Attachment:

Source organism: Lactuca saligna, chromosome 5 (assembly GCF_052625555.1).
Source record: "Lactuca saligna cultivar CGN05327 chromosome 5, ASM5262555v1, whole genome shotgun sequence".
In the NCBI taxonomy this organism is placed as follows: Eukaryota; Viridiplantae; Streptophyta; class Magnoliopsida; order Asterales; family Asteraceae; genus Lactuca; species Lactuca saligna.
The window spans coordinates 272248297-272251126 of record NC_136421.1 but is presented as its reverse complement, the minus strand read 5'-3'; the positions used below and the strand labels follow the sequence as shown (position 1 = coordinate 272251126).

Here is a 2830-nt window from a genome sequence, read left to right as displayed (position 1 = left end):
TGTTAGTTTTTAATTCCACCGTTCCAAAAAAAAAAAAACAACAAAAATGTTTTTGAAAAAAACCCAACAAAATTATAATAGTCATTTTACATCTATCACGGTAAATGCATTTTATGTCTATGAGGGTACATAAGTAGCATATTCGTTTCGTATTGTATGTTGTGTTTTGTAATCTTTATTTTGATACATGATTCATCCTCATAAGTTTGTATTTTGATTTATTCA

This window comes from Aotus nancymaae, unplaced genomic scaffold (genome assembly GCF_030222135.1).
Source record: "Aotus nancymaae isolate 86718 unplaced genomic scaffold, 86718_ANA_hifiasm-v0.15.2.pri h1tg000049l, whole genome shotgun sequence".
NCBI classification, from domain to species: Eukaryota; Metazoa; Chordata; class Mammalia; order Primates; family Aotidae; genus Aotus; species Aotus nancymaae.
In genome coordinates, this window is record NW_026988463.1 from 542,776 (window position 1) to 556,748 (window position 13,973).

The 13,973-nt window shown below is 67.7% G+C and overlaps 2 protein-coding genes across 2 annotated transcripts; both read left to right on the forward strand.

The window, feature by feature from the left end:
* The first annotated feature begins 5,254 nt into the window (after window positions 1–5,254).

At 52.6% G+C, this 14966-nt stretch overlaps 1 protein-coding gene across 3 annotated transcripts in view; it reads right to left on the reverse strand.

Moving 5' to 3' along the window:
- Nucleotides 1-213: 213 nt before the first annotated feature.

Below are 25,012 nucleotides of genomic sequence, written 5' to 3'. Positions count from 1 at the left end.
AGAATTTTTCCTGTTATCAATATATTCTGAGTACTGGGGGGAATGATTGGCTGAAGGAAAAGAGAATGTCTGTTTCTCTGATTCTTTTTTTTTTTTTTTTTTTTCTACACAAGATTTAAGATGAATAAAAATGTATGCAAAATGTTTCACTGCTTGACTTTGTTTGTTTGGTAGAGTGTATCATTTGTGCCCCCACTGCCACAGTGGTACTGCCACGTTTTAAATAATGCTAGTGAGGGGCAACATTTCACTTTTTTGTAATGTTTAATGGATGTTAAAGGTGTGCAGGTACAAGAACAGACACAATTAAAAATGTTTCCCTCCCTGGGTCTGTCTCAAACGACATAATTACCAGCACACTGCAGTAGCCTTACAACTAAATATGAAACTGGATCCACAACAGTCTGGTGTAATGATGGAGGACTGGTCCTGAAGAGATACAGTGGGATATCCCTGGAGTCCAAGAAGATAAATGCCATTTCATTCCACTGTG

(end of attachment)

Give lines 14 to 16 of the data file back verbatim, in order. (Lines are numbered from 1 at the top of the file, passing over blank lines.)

At 52.6% G+C, this 14966-nt stretch overlaps 1 protein-coding gene across 3 annotated transcripts in view; it reads right to left on the reverse strand.

Moving 5' to 3' along the window:
- Nucleotides 1-213: 213 nt before the first annotated feature.